According to the Federal Aviation Administration, there are over 42,000 flights in the United States every single day.
Some people have never flown in their lives, and some fly for a living. Either way, traveling by air is something that millions of Americans do every year, and it’s crucial to know if and when it could affect your health.
Though flying itself is statistically safer than many other things, being in the air could put you at risk if you are on certain medications.
Being so high up increases chances of a blood clot, even though the possibilities are slim. But certain medicine—such as contraceptives like birth control, according to WebMD—can increase this risk.
If you’re on a long flight, especially if it’s international, it may seem tempting to take sleeping pills.
But that’s a bad idea.
As uncomfortable as sleeping may be on flights, you should not take sleeping pills during one.
The pills may help you sleep, but they’ll also lower your oxygen levels. And The Travel Doctor suggests that combining flying and sleeping pills will just increase your risk of a blood clot.
It’s better to sleep naturally than to risk using medications to do so.
If you plan on sleeping on a plane, bring some earbuds to block out any noise.
The same also goes for medication used for anxiety.
It’s understandable to be anxious before flying; many people are. But anti-anxiety meds turn out to cause more damage than otherwise when in the air.
In fact, a study showed that taking these pills may decrease anxiety initially, but they will actually increase one’s breathing and heart rate, causing more damage than anxiety does.
The studies also showed that 71 percent of people taking an anti-anxiety med before a flight felt even more panicked because of them. Because of the meds, those who aren’t used to flying will never get used to it, as they will only make people more fidgety on the plane.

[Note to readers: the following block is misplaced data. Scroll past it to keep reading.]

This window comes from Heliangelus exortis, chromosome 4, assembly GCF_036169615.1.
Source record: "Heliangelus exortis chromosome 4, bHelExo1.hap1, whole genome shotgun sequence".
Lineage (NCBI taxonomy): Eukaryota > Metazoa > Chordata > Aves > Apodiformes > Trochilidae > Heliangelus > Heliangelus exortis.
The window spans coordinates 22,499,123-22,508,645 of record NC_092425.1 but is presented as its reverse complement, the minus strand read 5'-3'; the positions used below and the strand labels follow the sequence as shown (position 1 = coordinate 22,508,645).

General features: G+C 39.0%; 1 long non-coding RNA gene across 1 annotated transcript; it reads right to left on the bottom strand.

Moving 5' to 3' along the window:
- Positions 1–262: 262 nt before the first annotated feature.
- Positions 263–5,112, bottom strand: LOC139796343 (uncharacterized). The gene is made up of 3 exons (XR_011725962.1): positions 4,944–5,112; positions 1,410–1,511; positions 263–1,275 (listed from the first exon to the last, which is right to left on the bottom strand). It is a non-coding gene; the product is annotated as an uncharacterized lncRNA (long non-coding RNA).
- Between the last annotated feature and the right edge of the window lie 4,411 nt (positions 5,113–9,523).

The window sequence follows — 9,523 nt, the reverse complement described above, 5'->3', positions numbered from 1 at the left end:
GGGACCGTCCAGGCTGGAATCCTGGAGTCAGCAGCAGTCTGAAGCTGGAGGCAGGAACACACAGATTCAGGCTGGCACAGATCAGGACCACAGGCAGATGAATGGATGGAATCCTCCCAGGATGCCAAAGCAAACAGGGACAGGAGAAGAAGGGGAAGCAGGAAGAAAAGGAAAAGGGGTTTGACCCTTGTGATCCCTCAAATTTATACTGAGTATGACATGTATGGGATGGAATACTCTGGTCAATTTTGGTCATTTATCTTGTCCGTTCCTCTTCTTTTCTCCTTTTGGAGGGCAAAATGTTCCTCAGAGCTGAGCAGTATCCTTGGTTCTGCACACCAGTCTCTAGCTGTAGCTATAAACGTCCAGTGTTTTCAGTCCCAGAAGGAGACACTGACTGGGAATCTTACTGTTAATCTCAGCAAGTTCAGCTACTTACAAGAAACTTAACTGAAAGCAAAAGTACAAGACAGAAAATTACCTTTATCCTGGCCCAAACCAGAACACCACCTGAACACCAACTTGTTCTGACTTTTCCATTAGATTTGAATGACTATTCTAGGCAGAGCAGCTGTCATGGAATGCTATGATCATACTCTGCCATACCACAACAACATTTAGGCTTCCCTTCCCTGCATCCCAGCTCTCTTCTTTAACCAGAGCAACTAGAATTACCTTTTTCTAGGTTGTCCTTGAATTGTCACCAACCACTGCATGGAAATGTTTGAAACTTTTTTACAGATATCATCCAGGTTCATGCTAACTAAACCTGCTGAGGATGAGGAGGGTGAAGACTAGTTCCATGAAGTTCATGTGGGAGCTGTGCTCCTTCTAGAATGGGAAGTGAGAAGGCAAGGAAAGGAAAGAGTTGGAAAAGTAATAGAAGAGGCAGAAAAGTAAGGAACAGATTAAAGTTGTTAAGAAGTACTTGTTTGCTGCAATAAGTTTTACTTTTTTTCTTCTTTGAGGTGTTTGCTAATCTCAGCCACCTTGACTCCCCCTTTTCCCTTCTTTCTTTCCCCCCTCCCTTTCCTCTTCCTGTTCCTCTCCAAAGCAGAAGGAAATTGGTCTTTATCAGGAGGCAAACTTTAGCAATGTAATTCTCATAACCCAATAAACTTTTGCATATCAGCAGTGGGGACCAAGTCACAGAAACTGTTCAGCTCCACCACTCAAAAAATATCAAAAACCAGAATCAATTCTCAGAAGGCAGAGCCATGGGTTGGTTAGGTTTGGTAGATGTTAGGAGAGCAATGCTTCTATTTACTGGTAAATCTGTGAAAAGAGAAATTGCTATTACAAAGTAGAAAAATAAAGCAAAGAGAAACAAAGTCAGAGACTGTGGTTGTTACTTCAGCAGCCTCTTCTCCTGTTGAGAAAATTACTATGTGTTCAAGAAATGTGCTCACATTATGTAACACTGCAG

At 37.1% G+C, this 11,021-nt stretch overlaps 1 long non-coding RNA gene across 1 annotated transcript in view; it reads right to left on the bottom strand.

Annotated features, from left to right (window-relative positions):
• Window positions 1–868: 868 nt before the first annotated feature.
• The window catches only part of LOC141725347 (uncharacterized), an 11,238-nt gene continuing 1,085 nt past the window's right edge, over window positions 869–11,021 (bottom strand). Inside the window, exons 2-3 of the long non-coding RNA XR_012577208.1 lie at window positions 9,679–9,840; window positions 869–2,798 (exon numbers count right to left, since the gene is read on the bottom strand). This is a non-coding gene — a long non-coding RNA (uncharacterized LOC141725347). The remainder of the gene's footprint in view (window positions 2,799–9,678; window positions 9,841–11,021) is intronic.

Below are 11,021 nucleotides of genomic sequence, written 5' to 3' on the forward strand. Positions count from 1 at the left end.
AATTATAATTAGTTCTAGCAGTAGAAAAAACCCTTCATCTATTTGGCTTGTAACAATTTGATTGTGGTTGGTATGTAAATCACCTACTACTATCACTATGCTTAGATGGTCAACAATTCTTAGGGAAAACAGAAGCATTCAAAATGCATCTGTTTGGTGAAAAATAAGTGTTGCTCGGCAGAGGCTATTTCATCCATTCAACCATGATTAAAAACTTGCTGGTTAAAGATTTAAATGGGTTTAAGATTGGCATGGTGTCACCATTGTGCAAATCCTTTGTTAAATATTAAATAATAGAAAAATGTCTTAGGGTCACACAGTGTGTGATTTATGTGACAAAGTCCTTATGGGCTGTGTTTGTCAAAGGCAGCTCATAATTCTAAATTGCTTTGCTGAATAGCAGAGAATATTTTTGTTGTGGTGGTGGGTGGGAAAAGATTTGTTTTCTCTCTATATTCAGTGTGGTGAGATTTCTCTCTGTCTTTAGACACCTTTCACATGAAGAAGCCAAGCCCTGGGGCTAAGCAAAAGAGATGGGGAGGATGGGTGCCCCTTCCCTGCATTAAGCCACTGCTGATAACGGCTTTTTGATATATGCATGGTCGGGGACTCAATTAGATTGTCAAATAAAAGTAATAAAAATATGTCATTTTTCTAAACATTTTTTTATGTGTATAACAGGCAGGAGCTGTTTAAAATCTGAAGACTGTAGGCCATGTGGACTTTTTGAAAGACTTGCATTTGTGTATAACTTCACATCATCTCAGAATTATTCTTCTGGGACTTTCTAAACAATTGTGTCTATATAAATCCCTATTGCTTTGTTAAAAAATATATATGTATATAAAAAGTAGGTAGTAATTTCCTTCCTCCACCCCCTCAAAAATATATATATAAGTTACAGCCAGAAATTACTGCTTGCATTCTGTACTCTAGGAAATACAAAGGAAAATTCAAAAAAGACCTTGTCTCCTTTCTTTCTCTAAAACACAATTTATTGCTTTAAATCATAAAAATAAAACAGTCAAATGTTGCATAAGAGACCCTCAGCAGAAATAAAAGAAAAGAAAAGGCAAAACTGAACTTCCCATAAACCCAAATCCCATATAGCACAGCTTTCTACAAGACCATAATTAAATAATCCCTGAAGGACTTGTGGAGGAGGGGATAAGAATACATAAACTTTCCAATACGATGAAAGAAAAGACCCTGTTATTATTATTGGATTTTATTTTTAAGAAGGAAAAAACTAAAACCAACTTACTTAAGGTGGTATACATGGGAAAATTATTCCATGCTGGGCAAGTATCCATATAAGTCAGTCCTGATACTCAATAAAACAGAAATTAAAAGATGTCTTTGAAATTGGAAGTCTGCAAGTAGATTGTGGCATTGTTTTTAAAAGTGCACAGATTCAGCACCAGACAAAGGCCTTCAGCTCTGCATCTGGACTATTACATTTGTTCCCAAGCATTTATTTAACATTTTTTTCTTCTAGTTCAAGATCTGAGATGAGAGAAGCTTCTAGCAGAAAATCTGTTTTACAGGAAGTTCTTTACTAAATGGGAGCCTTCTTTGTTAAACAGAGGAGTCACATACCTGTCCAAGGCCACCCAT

But there are natural treatments for anxiety. The Anxiety and Depression Association of America states how treatments like yoga and therapy are helpful towards the condition; doing these either before or after a flight may help you calm down.
Sometimes, you might not have a choice but to take medications before a flight, depending on your prescriptions. If this is the case, professor Nial Wheate suggests in an article that “an anti-platelet might be for you.”
These are medications that help prevent blood clots, but you should also use caution to make sure that they won’t counteract any other meds. You should always talk to your doctor about this before taking the flight.
In general, it’s better to not use any of these medications while on an airplane.
As hard as it may seem to not take some of these, the cons of using certain medications on flights to help you outweigh the pros.
Though you think you may sleep better, or feel less anxious, the pills will do more damage in the long run.
Yes, there could be a crying baby on the plane, or a loud snorer that could make you pray for something to help you sleep. But it’s smarter to avoid those kinds of meds so that you will have not just a safe, but a healthy flight as well.
As always, though, do consult with a qualified medical practitioner before stopping or starting any medication or if you have concerns about your health before or after a flight.